It is very important to always ways your bedding during a head lice outbreak. Live adult lice will die off within 48 hours without a host, but nits, their eggs, can survive much longer. In fact, a nit can live for as long as 10 days without a human host. The eggs are “smart” in that they will not hatch in an environment that is 68 degrees or below, which is on average considered room temperature. They are able to sense higher heat which usually means a human body so that they hatch into an environment that will support the growth of the nymph and survival of the adult louse.
You should wash pillows with a lice treatment such as Eco-defense and also dry them in a high heat environment or dryer setting.
What Kills Lice on Bedding?
There are several ways to eliminate lice on your bedding. The best method to use is the high heat method for linens and pillows. Before using sanitized linens and pillows, make sure all lice and nits have been eliminated from both the mattress and the host.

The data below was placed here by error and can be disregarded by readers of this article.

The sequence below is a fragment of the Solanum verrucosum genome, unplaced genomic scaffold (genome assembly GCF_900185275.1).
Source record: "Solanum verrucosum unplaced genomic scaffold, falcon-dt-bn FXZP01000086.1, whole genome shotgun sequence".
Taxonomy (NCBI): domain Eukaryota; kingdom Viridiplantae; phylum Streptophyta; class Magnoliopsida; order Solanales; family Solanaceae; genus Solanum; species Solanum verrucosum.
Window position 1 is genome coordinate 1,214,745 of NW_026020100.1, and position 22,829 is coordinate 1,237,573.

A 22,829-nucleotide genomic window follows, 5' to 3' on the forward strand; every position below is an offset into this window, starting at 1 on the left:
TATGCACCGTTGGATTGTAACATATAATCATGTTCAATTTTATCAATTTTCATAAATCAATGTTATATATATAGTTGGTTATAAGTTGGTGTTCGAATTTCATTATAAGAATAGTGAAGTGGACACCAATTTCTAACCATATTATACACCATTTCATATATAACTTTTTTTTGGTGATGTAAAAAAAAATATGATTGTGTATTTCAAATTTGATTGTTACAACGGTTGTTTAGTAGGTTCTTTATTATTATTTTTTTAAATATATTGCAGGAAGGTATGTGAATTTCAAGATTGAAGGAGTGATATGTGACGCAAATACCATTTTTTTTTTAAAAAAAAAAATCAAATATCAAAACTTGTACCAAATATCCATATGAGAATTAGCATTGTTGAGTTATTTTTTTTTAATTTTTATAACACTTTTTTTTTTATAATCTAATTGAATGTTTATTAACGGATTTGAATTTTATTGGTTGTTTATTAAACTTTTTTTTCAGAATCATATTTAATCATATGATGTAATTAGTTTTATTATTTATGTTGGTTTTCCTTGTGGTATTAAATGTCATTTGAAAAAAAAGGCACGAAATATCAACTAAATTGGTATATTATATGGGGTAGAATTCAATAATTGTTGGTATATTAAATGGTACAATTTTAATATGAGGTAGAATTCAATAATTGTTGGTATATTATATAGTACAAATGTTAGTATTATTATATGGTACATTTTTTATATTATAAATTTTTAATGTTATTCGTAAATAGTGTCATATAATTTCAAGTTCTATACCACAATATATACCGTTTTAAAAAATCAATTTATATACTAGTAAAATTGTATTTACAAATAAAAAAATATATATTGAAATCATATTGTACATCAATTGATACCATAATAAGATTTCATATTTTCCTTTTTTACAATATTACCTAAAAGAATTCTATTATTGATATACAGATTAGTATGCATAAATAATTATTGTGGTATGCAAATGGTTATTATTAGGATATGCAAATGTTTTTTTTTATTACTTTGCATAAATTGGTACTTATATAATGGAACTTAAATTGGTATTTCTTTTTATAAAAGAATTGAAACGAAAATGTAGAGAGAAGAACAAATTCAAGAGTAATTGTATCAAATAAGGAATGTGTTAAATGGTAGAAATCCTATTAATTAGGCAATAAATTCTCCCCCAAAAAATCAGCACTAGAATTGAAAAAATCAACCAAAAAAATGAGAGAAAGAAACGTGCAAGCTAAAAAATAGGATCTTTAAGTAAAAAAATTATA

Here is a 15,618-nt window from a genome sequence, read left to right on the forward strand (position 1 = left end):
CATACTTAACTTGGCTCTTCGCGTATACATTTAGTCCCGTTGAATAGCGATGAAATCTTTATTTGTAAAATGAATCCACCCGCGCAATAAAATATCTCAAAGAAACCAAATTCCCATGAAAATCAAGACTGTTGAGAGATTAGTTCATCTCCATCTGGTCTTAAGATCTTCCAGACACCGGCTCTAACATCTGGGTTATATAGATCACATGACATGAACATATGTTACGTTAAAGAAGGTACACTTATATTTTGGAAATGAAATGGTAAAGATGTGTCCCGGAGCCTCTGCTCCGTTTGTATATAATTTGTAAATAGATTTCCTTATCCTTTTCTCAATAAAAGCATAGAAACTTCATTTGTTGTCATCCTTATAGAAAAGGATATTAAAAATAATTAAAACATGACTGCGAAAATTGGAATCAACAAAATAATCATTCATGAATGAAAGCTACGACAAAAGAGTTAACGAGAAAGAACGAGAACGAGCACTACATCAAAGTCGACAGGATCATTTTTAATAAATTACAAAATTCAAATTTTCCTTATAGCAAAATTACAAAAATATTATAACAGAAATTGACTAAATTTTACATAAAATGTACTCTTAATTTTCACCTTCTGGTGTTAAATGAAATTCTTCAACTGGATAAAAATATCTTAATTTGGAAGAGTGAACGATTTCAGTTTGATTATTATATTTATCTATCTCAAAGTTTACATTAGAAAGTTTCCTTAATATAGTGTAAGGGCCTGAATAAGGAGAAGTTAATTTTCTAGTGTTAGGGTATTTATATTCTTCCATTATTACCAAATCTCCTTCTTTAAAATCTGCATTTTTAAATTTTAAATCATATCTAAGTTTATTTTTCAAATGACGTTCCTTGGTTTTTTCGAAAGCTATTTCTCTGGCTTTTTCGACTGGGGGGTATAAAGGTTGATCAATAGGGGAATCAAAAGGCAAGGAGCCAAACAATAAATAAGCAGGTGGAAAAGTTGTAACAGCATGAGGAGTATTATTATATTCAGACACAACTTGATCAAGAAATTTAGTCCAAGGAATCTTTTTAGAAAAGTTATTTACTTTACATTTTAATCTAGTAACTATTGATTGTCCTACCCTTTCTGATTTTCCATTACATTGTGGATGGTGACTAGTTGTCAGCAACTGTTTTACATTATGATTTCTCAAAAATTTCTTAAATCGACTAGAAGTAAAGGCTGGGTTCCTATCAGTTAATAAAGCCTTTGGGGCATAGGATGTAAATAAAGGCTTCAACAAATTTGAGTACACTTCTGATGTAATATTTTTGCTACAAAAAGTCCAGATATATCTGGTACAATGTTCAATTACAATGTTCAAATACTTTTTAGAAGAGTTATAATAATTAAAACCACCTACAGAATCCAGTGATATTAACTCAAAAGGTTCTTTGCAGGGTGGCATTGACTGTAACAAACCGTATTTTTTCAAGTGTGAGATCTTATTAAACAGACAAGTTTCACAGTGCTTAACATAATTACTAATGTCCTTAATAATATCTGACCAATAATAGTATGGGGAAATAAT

For scalp treatments RID and Licefree – which is chemical-free are highly effective.
For mattress cleaning, you can vacuum, use a lint roller, and also spray lice repelling products (more on that later).
How Kill Lice on Bedding
Killing head lice and nits on bedding is not overly difficult, but it does take a few steps that must be followed specifically. Here is a step-by-step guide that will help you remove head lice and nits from your home and bedding for good.
#1 Strip Your Bed